What do symphony orchestras and cigarette companies have in common? It’s the age problem. How do you stay in business when your customers keep dying?
For orchestras, at least it’s not their product that’s lethal, though it might as well be. With the median age of concertgoers rising, fewer than one in 10 adults reported attending a classical concert in 2008, according to a periodic survey conducted by the National Endowment for the Arts, a 28 percent drop since 1982. The financial state of orchestras today is roughly comparable to that of Blockbuster Video post-Netflix. Ticket sales are dropping; layoffs and bankruptcies abound. In the past two years, the Honolulu, Syracuse, and New Mexico orchestras closed up shop entirely; the Philadelphia Orchestra, long revered as one of the five best in the country, filed for Chapter 11 protection in April.
But there is one group that still likes classical music and, what’s more, pays to hear it performed: Asians. Of Asian-Americans ages 18-24 responding to the same survey, 14 percent reported attending a classical concert in the past year, more than any other demographic in that age group. Despite classical’s deserved reputation as the whitest of genres, Asian attendance rates match or surpass the national average up through the 45- 54 age range. To put it one way, the younger the classical audience gets, the more Asian it becomes. To put it another, the only population that is disproportionately filling seats being vacated by old people dying off is Asians.
This reflects what can be observed at most American concert halls today: a sea of white hair, broken only by the black, unflattering bowl cut given to all Asian kids by their parents, who have dragged them to the symphony for their cultural enrichment. I know because I was one of those kids. I’m a hapa (mixed-race) Korean-American, with an American father and Korean mother. At age 5, I was given a quarter-size violin. Private lessons followed, with regular trips to the Kennedy Center to see the National Symphony Orchestra. By 12, I was concertmaster of my school orchestra and performing solo recitals. For a time, it was fun. At no point did I feel I had much of a choice in the matter.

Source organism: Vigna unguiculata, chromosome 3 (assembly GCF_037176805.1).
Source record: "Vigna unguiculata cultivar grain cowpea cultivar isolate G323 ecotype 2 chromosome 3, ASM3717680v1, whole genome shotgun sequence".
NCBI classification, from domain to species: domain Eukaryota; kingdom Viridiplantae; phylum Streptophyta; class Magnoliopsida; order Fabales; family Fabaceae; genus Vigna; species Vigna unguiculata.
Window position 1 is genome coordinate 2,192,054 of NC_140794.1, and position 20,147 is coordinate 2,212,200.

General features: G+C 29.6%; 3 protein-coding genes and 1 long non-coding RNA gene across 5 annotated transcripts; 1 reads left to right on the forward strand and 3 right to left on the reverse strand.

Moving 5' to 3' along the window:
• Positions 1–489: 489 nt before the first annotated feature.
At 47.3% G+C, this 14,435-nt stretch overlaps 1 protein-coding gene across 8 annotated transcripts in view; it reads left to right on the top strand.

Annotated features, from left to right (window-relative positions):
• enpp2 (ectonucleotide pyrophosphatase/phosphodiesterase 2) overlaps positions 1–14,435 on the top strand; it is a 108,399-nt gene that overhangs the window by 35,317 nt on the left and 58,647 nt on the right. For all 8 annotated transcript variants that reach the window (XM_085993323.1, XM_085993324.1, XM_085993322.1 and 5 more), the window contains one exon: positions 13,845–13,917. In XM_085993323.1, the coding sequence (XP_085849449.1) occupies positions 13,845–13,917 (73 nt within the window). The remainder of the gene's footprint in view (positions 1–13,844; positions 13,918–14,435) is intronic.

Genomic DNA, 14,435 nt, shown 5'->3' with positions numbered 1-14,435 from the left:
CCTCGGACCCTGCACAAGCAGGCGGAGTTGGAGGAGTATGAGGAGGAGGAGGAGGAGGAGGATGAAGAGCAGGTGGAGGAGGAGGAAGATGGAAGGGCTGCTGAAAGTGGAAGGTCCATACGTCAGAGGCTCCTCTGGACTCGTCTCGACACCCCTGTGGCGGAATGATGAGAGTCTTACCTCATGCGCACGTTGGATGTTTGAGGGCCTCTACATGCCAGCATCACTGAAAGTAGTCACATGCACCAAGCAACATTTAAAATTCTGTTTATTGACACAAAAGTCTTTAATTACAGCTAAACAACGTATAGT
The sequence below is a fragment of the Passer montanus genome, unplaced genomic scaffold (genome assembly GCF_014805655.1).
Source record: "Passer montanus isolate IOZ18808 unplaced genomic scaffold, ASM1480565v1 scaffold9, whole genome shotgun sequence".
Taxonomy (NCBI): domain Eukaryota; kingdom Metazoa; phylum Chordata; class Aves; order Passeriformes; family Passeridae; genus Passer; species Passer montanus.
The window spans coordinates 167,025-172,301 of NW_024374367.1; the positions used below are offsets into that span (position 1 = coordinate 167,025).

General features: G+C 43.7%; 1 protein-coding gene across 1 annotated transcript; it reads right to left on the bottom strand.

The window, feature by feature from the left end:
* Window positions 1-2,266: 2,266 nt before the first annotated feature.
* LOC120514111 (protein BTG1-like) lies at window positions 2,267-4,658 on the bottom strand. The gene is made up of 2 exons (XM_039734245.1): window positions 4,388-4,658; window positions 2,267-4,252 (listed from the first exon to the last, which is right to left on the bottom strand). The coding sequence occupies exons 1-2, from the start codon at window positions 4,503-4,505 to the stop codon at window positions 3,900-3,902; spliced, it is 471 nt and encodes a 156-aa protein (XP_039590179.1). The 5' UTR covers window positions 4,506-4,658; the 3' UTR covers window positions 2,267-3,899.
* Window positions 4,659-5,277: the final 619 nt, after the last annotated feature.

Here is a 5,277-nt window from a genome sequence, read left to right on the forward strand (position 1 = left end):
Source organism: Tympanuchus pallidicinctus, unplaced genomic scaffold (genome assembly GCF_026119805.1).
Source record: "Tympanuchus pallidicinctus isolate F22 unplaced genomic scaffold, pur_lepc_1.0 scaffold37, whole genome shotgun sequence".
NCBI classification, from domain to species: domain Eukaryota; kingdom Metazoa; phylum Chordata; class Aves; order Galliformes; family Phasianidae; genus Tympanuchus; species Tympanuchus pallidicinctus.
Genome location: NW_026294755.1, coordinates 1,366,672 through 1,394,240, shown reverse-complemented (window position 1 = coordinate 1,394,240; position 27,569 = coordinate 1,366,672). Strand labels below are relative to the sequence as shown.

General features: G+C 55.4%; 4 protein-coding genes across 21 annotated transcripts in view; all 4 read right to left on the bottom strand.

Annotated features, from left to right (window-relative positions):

“Music is a huge part of life for most Asian families,” says violinist Sarah Chang. “Most Asian children I know start taking violin, piano, or cello lessons from an early age.” If this sets them apart socially from their non-Asian classmates, Asian parents largely do not care. Their determination to raise musical kids can be single-minded and severe. One memorable passage in Battle Hymn of the Tiger Mother has Amy Chua threatening her daughter during piano practice: “If the next time’s not perfect, I’m going to take all your stuffed animals and burn them!” In Musicians From a Different Shore, University of Hawaii professor and pianist Mari Yoshihara describes her upbringing in postwar Japan. At the time, a confluence of mass production, rising incomes, and shrinking apartment sizes brought millions of upright pianos into urban households, where they became an emblem of middle-class status. Through her years of practice, she writes, “I never asked myself why I was learning music or whether I even liked playing the piano. Such questions never even occurred to me. Music was not something I had the option of liking or not liking; it was just there for me to do.”
“There was a time when practically every major soloist was Jewish,” says violinist Joshua Bell. “Every Jewish kid grew up wanting to play the violin. Now it’s true among Asians.” (Or at least among Asian parents.) This shift became apparent within conservatories and orchestras in the 1970s, when the ranks of Eastern European and Jewish musicians, who had long dominated the field, began to decline, while those of Asians started to swell. Asians make up just over 4 percent of the U.S. population, but 7 percent of U.S. orchestra musicians are Asian, and the figure rises to 20 percent for top orchestras such as the New York Philharmonic. At the elite Julliard School for music, one in five undergraduates—and one in three Ph.D. students—is Asian.
A word of caution: “Asian” in the American context encompasses a broad geography spanning Pakistan to Indonesia and including everyone ranging from fresh-off-the-boat immigrants to third-generation Asian-Americans and adoptees. In reality, the Asian classical phenomenon does not extend much beyond China, Japan, and Korea. Yet for East Asians at least, classical music is a genuine common thread, albeit a relatively young one. Its presence in the region goes back little more than a century, to the military bands brought to Japan by Commodore Perry’s opening. The early association of Western music with military discipline and modernization set a precedent. Classical music became an aspirational totem for both newly industrializing Asian countries, whose governments subsidized music schools and orchestras, and parents, for whom having a musician in the family was marker of success.